The Shot Behind the Shot: Scary Stories to Tell in the Dark (2019)

Behind the scenes Scary Stories to Tell in the Dark

A few set-ups from the new film adaptation of the popular 1980s kids horror anthology books written by Alvin Schwartz and illustrated by Stephen Gammell.

Directed by André Øvredal (Trollhunter, The Autopsy of Jane Doe) and produced/written by Guillermo del Toro, the movie attempts to faithfully recreate Gammell’s unsettling monsters via practical effects (meaning actors in ghoulish costumes) rather than CGI. Below you’ll find the movie’s take on The Red Spot and The Dream.

To hear del toro and Øvredal talk about the creation of each monster, check out this story from Vulture.

More in the Shot Behind the Shot series

Behind the scenes Scary Stories to Tell in the Dark Behind the scenes Scary Stories to Tell in the Dark Behind the scenes Scary Stories to Tell in the Dark

Cinematographer Dan Laustsen talks The Shape of Water

The Shape of Water frame grabs

Check out my interview with The Shape of Water cinematographer Dan Laustsen (Nightwatch, Crimson Peak, John Wick: Chapter 2, The Brotherhood of the Wolf) for Filmmaker Magazine.

Laustsen’s third collaboration with director Guillermo del Toro, The Shape of Water tells the story of a mute cleaning woman (Sally Hawkins) who falls in love with the amphibious creature (Doug Jones) housed at the government research lab where she works.

Shot on Arri Alexa XTs with Master Prime lenses on a surprisingly skimpy budget of $19.5 million.

Here’s a snippet from the interview:

Dan Laustsen interview quote The Shape of Water

Guillermo del Toro on his teenaged Super 8 days

Del Toro as a young director (DGA Winter)

Pan’s Labyrinth and Pacific Rim director Guillermo del Toro (standing next to camera in the picture above) talks about his childhood Super 8 movies, from an interview with Rob Feld in the Winter 2014 issue of DGA Quarterly:

Somebody gave my dad a Super 8 camera, projector and screen as a down payment for a car, or something like that. Back then you could buy a Super 8 version of Star Wars or a Hammer horror film. I bought Boris Karloff movies—The Curse of the Crimson AltarThe Raven—and a Planet of the Apes. I must have been seven or eight. I was fascinated because you could do reverse on the projector—I watched the movie in reverse so much that the projector burned the movie. So we bought a splicer and all of a sudden I understood editing. By pure accident….I grabbed my dad’s camera and started doing an action movie with my Planet of the Apes figures. You would ship the film to Kodak and a week later it would come back developed. When I opened that envelope and I projected that first Super 8 reel, something happened that was absolutely life changing. I saw images on the screen like I had seen in the Planet of the Apes Super 8 or The Raven, and they were mine. I cannot explain it except that it was the best film experience I’ve ever had. It’s never been topped. I got the right first kiss.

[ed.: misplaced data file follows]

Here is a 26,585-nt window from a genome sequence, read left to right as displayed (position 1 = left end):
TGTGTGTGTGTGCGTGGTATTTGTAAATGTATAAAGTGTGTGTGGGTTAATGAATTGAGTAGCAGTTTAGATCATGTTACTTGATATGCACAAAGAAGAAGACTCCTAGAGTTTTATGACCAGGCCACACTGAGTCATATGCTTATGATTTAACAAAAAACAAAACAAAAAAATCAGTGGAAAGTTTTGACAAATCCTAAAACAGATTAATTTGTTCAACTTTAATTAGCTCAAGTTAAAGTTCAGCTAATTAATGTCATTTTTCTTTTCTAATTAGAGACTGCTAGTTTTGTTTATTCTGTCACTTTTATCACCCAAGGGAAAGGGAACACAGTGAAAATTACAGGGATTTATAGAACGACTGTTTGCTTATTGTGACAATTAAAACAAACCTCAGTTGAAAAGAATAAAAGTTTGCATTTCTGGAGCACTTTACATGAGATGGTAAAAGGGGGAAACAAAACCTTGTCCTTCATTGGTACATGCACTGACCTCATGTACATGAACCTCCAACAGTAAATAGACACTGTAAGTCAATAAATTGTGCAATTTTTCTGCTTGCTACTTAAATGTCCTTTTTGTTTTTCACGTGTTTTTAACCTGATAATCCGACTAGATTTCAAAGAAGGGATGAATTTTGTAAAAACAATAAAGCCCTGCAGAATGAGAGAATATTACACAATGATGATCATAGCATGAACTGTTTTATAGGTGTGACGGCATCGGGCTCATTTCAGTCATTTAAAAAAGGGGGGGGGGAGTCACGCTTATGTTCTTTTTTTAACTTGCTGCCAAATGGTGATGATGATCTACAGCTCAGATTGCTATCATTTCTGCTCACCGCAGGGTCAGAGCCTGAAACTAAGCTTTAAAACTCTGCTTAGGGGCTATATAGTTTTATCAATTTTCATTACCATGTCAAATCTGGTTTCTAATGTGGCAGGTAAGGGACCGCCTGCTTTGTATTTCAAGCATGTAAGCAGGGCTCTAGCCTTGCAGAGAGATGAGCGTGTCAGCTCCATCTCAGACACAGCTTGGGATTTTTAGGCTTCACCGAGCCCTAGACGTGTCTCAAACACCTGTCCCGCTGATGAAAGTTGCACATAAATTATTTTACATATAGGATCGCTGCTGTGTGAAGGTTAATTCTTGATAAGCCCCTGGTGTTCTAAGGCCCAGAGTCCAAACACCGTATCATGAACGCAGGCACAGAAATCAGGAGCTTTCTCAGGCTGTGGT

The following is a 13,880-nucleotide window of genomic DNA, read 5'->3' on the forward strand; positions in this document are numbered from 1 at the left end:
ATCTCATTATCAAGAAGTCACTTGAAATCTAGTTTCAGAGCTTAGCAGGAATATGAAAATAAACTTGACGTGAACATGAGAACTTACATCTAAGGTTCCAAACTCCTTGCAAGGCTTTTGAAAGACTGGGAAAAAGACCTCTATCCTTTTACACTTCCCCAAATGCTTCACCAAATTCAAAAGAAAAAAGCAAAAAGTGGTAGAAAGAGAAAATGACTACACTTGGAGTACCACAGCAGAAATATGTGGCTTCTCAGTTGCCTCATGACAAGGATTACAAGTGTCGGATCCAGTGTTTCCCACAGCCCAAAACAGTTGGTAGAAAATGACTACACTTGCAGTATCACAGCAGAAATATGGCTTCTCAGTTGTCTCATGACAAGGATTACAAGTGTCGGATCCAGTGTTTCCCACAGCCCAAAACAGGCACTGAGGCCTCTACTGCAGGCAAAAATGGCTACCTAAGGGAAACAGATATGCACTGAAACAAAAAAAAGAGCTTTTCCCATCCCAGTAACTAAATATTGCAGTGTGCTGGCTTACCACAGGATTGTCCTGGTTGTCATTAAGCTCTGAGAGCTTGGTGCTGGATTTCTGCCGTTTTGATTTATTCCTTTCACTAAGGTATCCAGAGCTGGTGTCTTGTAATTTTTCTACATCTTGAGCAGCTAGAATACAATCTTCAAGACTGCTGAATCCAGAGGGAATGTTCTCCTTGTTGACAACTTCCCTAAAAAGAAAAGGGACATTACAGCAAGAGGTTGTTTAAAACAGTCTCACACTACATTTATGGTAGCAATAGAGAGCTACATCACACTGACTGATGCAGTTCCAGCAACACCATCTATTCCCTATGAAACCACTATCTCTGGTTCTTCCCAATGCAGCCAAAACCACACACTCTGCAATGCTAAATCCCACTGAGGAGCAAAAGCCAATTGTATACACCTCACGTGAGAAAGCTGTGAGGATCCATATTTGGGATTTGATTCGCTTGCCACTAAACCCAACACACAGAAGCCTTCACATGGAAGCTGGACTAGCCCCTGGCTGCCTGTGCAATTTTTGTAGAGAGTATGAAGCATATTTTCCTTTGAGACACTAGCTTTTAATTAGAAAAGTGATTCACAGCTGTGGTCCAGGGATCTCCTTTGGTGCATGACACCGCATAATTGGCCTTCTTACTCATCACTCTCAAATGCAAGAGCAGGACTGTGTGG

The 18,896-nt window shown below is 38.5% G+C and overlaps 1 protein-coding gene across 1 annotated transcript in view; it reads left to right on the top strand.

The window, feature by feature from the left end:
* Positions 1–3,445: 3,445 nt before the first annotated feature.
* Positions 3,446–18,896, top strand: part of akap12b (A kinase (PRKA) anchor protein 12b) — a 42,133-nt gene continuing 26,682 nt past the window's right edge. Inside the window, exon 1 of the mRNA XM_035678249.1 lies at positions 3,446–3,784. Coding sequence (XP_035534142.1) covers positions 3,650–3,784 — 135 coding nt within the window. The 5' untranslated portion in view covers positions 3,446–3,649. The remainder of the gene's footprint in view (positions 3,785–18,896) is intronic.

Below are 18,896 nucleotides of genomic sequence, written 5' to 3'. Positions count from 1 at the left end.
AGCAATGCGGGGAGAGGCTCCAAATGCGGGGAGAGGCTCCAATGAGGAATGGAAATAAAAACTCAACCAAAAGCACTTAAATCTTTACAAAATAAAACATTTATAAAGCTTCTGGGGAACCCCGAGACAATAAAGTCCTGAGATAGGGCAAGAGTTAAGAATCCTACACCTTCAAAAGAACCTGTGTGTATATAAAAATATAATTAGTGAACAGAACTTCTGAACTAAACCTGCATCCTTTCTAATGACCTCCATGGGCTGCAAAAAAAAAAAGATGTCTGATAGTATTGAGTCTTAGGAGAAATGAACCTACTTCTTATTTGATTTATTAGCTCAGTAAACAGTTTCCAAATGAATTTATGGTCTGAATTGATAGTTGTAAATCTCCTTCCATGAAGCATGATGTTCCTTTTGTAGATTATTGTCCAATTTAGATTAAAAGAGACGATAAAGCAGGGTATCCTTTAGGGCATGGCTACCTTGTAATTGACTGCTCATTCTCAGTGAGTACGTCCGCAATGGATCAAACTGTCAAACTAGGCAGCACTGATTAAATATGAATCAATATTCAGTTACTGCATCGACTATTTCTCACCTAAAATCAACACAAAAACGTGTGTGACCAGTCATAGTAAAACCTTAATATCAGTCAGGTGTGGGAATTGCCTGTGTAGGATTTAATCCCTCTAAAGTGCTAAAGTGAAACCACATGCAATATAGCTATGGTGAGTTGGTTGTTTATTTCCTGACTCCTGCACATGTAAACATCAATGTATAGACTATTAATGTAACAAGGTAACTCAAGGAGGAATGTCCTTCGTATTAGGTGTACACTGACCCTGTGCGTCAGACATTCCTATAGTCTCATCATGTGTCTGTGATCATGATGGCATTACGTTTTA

Deep Fried Links: Terry Gilliam, an oral history of Evil Dead II and a cache of classic genre magazines

This week’s collection of links includes Terry Gilliam and The Fisher King, Evil Dead 2, Jean Luc-Godard, movie poster tropes, a list of the 100 Best Horror Films compiled by genre luminaries and high-res scans of old issues of Cinefantastique and Famous Monsters of Filmland.

horror list

The magazine Time Out London has published a list of the 100 Best Horror Films, a list distinguished by the fact that it was put together based on the opinions of more than 100 genre figures including Roger Corman, Guillermo del Toro, Simon Pegg and Clive Barker. (Continue onward for more links) Continue Reading ›